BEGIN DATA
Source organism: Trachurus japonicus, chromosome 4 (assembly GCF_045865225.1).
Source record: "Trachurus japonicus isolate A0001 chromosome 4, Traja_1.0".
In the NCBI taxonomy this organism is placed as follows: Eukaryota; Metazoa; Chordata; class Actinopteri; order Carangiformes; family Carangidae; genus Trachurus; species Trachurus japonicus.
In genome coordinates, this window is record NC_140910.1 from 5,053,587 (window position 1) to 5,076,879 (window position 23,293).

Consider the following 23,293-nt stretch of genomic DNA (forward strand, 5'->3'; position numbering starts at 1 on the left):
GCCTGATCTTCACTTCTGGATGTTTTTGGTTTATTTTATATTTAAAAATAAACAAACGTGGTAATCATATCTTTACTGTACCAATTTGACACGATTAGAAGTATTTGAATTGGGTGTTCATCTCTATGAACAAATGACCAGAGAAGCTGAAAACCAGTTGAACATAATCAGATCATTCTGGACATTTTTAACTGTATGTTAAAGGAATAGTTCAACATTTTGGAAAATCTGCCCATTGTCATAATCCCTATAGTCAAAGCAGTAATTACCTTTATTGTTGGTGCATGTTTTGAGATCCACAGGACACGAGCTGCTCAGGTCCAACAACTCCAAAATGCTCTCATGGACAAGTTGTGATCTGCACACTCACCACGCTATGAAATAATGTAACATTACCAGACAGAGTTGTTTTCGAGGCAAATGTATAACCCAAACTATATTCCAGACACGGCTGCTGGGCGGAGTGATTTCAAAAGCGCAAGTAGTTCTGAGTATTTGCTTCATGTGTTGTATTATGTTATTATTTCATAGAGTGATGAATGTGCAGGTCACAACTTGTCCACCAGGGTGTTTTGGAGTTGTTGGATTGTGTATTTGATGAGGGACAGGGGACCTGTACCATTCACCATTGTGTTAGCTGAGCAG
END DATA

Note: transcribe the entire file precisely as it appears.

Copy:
Source organism: Trachurus japonicus, chromosome 4 (assembly GCF_045865225.1).
Source record: "Trachurus japonicus isolate A0001 chromosome 4, Traja_1.0".
In the NCBI taxonomy this organism is placed as follows: Eukaryota; Metazoa; Chordata; class Actinopteri; order Carangiformes; family Carangidae; genus Trachurus; species Trachurus japonicus.
In genome coordinates, this window is record NC_140910.1 from 5,053,587 (window position 1) to 5,076,879 (window position 23,293).

Consider the following 23,293-nt stretch of genomic DNA (forward strand, 5'->3'; position numbering starts at 1 on the left):
GCCTGATCTTCACTTCTGGATGTTTTTGGTTTATTTTATATTTAAAAATAAACAAACGTGGTAATCATATCTTTACTGTACCAATTTGACACGATTAGAAGTATTTGAATTGGGTGTTCATCTCTATGAACAAATGACCAGAGAAGCTGAAAACCAGTTGAACATAATCAGATCATTCTGGACATTTTTAACTGTATGTTAAAGGAATAGTTCAACATTTTGGAAAATCTGCCCATTGTCATAATCCCTATAGTCAAAGCAGTAATTACCTTTATTGTTGGTGCATGTTTTGAGATCCACAGGACACGAGCTGCTCAGGTCCAACAACTCCAAAATGCTCTCATGGACAAGTTGTGATCTGCACACTCACCACGCTATGAAATAATGTAACATTACCAGACAGAGTTGTTTTCGAGGCAAATGTATAACCCAAACTATATTCCAGACACGGCTGCTGGGCGGAGTGATTTCAAAAGCGCAAGTAGTTCTGAGTATTTGCTTCATGTGTTGTATTATGTTATTATTTCATAGAGTGATGAATGTGCAGGTCACAACTTGTCCACCAGGGTGTTTTGGAGTTGTTGGATTGTGTATTTGATGAGGGACAGGGGACCTGTACCATTCACCATTGTGTTAGCTGAGCAG